Poland: Preventing Abuse Must Be a Priority in the Church


“Building a prevention system and supporting the injured parties must be a priority for the Church in the world and in Poland,” underlined the speakers of a Webinar regarding protection against child abuse, held on 13 January 2021 and addressed mainly to the Polish media to inform about the initiatives undertaken in this regard by the Church in Poland.

During the meeting, Fr. Adam Żak, SJ, Coordinator of the Polish Bishops’ Conference for the Protection of Minors and Director of the Center for the Protection of Minors, presented the former situation of unawareness about the problem at a global level. He stated that it was only thanks to St. John Paul II—who in 2001 promulgated with the Motu Proprio Sacramentorum Sanctitatis Tutela “the norms concerning the most serious crimes reserved for the Congregation for the Doctrine of the Faith”—that awareness about them was raised and the search for a common response to these problems, encountered in other countries before Poland, began. Here, as elsewhere, the same mistakes as in other nations were made initially (denial, unawareness) because of the lack of experts capable of dealing with the emerging issues. Therefore, study paths began. In recent years, the pace suddenly accelerated, thanks to the creation of increasingly effective service structures composed of experts in the defense of minors and the support of abuse victims.

Father Adam Żak said that the Church is currently the only institution in Poland that is thinking globally about the protection of minors. He added that there is still no national strategy for their protection.

The St. Joseph Foundation of the Polish Bishop’s Conference, active since January 2020, deals with the financial support for people who are victims of sexual abuse in the church in 5 spheres, enumerated by Marta Titaniec, member of the Board of Directors: 1) economic aid to meet the costs of therapy; 2) co-financing of the Child Protection Center at the Ignatianum Academy in Krakow, where agents receive psychological, pedagogical and spiritual training; 3) co-financing the professional training for people (especially lay people) working in ecclesiastical institutions dedicated to helping victims; 4) co-financing the victim assistance system, such as the regional center in Poznan and two support groups: one as a part of the initiative “Wounds in the Church” and the other supported by the Foundation for accompaniment of families in Krakow; 5) financing the formation of those who take care for priests and religious convicted of pedophilia. The Foundation is financed by the members of the Polish clergy, who contribute directly by paying an annual personal fee, said Titaniec.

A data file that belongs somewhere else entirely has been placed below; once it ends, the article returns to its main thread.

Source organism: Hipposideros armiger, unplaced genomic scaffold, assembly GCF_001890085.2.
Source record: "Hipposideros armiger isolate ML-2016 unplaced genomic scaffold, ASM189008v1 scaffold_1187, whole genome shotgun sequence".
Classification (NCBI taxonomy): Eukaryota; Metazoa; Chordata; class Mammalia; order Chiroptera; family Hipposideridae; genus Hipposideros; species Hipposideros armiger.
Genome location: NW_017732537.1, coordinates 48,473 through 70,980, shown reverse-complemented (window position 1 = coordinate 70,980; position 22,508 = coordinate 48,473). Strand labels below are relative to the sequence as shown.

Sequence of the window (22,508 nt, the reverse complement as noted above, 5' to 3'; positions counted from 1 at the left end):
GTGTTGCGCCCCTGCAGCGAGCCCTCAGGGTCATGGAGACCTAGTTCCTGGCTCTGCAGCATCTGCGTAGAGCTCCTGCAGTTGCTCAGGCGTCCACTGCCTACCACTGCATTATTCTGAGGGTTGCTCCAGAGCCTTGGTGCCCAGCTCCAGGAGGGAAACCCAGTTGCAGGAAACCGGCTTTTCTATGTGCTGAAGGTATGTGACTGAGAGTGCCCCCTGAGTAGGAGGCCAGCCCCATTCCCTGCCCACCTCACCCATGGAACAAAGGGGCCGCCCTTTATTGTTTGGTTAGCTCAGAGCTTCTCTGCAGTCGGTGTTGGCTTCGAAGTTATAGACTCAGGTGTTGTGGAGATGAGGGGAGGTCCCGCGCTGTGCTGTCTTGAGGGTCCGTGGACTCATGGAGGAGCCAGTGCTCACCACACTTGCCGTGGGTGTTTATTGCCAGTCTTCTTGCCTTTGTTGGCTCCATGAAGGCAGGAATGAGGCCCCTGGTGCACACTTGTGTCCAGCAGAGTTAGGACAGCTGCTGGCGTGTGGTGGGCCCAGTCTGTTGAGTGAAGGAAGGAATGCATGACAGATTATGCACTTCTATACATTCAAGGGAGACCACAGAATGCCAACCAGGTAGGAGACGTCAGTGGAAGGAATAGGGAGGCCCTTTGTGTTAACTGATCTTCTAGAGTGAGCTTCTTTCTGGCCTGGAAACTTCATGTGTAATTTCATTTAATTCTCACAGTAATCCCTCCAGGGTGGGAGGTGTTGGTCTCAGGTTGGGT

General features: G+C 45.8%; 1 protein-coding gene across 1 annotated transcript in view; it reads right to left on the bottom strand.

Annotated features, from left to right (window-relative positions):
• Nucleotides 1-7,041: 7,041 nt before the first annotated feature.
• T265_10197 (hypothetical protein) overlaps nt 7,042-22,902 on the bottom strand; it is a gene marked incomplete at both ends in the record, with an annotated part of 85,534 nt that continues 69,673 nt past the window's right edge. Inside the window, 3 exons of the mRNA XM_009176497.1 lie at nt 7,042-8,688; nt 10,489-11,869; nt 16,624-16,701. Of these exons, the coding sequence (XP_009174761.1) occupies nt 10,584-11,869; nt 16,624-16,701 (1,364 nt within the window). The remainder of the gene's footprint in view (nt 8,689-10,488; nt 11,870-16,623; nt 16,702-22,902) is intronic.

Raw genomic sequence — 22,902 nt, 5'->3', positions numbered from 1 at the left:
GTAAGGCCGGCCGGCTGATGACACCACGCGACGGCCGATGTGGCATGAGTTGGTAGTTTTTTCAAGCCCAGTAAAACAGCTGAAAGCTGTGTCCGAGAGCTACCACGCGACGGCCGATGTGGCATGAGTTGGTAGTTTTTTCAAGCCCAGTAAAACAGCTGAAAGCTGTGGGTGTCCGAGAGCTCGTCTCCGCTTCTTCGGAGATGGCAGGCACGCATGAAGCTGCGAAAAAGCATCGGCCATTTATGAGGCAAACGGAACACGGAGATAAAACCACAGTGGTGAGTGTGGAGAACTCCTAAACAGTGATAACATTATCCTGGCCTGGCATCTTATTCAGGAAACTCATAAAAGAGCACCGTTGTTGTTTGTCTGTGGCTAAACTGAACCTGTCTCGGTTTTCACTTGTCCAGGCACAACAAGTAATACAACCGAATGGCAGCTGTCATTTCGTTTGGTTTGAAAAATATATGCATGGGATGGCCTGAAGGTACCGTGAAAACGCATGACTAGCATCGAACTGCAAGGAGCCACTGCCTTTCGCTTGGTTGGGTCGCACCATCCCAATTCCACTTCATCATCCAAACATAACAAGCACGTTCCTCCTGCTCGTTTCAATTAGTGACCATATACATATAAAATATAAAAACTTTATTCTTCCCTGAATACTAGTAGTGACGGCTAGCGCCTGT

Regarding the Center for the Protection of Minors (COD), Dr. Anna Seredyńska said that the Center has so far trained over 6,000 people—including priests, religious, and laity—who, in various ecclesiastical institutions, implement the principles for the protection of minors against sexual abuse. On the initiative of the COD, the Ignatianum Academy in Krakow launched postgraduate studies in the field of prevention of sexual violence against children and young people.

In all the dioceses and male religious communities, Delegates responsible for receiving reports about sexual crimes committed by the clergy against minors have been active for about 5 years while more recently the figures of spiritual accompaniment for the victims have been included, for the prevention of any future cases, and for the surveillance of the persons who committed the crimes.

One of the first graduates of this Center, Fr. Dr. Piotr Odziemczyk, who is currently Delegate for the protection of minors of the Archdiocese of Warsaw, declared that adequate preparation is essential to welcome the injured people in the best possible way without harming them more.